Asterisk has a configuration parameter of registerattempts which determines how many times it will retry a registration if it is not successful. The default value of 10 is typically inadequate. If you have a short network outage, this can result in your registration going away which will stop inbound calls from reaching your system.
We recommend this be set to 0 by editing you sip_general_custom.conf file and adding: [code] registerattempts=0 [/code] A value of 0 tells Asterisk to try forever until successful. You can also use the Asterisk SIP Settings module to configure this, currently available in FreePBX 2.6, and will be backported to 2.5 shortly (and works now if you want to grab the tarball and install it).
Don't forget to configure an Inbound Route so your PBX knows where to send incoming calls! The most common cause of support calls that start with "I'm not receiving inbound calls" is either a missing or improperly formatted Registration String or NO Inbound Route. Assuming you have purchased DIDs, your calls will be transmitted as a 10 Digit DID and should be entered as such in your Inbound Route section (or using the shortcut "Add Inbound DID" on the Extension tab for each user. You can also create an Any/Any route which will terminate any DIDs you have not specifically assigned.
If your PBX is behind NAT and does not have a public IP address, you are going to have to do some additional configuration. This is required for any type of SIP Trunking service that you may have, or to connect remote SIP phones to your PBX. Although you may find that you are able to register without the subsequent instructions, you should always set these up to get proper and optimal service and not rely on features such as NAT Troubleshooting Mode which may get your service going but may result in non-optimal service and voice quality.
The setup is essentially identical as the first two sections of How to Setup a Remote SIP Extension. The information is summarized here:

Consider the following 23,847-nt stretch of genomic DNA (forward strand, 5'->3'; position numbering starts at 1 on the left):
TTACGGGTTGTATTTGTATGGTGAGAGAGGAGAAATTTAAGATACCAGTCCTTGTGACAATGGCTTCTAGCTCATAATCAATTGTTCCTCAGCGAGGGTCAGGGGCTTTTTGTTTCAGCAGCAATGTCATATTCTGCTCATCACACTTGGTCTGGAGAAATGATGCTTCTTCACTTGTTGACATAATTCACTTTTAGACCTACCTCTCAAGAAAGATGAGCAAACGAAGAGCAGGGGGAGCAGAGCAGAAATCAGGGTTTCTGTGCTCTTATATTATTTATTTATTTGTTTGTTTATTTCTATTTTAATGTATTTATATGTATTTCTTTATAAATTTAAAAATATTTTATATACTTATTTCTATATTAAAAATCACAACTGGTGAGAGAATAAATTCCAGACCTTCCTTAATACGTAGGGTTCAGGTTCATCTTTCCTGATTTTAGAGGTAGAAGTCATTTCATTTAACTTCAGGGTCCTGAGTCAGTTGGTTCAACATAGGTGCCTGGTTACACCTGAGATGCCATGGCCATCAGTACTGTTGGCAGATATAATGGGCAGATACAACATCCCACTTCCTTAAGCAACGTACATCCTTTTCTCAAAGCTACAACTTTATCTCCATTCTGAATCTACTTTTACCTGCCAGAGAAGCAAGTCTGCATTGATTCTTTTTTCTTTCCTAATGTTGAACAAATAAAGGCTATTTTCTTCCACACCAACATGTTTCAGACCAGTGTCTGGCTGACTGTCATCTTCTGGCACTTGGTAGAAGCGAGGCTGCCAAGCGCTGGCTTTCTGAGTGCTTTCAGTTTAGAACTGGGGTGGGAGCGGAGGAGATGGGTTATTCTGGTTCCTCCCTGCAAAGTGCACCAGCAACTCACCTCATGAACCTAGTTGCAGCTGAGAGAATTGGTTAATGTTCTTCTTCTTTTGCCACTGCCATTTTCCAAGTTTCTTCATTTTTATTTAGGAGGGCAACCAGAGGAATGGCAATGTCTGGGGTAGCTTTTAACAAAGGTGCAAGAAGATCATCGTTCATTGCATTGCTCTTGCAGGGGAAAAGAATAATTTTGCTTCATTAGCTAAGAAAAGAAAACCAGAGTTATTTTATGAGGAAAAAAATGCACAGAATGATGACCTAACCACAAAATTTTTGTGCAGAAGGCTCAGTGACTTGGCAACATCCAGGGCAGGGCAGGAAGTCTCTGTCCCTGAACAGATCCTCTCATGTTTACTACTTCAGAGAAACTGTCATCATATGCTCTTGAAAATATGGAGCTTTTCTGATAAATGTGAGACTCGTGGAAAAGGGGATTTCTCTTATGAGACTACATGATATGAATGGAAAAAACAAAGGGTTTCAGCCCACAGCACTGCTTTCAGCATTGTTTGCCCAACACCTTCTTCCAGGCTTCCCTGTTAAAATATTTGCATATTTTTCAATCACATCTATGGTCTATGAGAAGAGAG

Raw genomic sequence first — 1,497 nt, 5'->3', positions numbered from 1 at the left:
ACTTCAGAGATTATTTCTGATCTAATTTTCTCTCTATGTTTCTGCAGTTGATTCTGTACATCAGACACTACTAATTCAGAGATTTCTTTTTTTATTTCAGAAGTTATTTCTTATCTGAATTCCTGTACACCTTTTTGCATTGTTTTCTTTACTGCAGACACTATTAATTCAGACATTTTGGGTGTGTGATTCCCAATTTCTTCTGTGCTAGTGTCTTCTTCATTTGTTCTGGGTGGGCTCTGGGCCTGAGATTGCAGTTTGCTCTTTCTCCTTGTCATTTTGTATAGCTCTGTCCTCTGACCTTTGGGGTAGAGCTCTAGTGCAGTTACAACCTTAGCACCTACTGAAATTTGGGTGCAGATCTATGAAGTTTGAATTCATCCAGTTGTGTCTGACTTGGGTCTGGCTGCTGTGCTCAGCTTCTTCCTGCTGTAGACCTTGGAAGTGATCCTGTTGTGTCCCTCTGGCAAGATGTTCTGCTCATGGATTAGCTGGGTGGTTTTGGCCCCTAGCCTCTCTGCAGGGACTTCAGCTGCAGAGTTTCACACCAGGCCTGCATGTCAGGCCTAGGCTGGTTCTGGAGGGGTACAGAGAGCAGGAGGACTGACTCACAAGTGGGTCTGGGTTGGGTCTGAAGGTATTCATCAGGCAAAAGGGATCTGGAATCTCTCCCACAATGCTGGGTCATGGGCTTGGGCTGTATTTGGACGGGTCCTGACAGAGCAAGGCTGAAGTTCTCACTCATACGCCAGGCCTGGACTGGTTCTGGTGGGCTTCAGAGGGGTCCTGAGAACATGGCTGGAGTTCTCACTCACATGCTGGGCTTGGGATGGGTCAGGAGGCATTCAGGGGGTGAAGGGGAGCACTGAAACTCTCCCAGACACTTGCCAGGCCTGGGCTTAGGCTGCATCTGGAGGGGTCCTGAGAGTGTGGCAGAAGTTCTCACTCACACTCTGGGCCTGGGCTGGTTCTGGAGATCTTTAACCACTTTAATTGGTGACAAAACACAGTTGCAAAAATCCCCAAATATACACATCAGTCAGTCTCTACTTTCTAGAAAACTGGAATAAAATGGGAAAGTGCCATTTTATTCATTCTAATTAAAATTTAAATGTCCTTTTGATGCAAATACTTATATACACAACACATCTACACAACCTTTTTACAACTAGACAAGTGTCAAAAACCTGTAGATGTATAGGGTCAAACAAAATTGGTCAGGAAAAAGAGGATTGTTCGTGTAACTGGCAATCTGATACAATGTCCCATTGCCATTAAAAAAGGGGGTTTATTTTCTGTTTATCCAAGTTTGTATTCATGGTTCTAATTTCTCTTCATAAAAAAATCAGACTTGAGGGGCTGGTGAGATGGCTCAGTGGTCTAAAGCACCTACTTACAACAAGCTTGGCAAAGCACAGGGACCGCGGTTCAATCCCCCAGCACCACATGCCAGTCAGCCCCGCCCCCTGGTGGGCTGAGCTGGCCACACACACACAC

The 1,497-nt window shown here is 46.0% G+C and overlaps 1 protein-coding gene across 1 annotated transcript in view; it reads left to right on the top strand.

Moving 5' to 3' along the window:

Internal/External Network Information
You must edit or create the file sip_nat.conf typically found in your /etc/asterisk directory and make sure it is owned by asterisk. We will assume that you have an internal network of 192.168.1.0/255.255.255.0 and that you have a static IP address of 188.8.131.52. If you have a dynamic IP, see the notes that follow. In this situation, you need to create or edit the following entries in your sip_nat.conf file:
[code] externip=184.108.40.206 localnet=192.168.1.0/255.255.255.0 [/code]
This tells Asterisk what IP address range is internal vs. external so that it can rewrite the SIP headers appropriately. If you have a dynamic address instead of a static address then you need to modify the above. You will need to have a domain name for the host, let's assume you are using dyndns.com's free service and have chosen the name mydomain.dyndns.org. Then your sip_nat.conf file would look like the following:
[code] externhost=mydomain.dyndns.org externrefresh=120 localnet=192.168.1.0/255.255.255.0 [/code]
Where externrefresh tells Asterisk to recheck the IP address every 120 seconds in this case. You should adjust this higher or lower based on the frequency that this changes.
The default installation of FreePBX is configured to use UDP port 5060 as the SIP signaling port and UDP ports 10001-20000 as the RTP Media ports. All these ports must be forwarded to your FreePBX System. How to do this varies widely depending on the firewall or equipment that you are using. It is commonly referred to as Port Forwarding or maybe Destination NAT (DNAT). However it is referred, if we assume in this example that your FreePBX system has an internal IP address of 192.168.1.100 then you will want:
[code] UDP/5060 -> Forward to 192.168.1.100 UDP/10001-20000 -> Forward to 192.168.1.100 [/code]
That is all the setup that is required, you can now start making and receiving calls!
For added redundancy, there is a secondary server that can be used, trunk2.phonebooth.net in addition to the primary server trunk1.phonebooth.net. It is recommended that you repeat all of the above settings for a second trunk and registration to trunk2.phonebooth.net with your same credentials. You MUST have trunk1.phonebooth.net registered to receive calls. The secondary server trunk2.phonebooth.net will only signal inbound calls if trunk1.phonebooth.net were not available.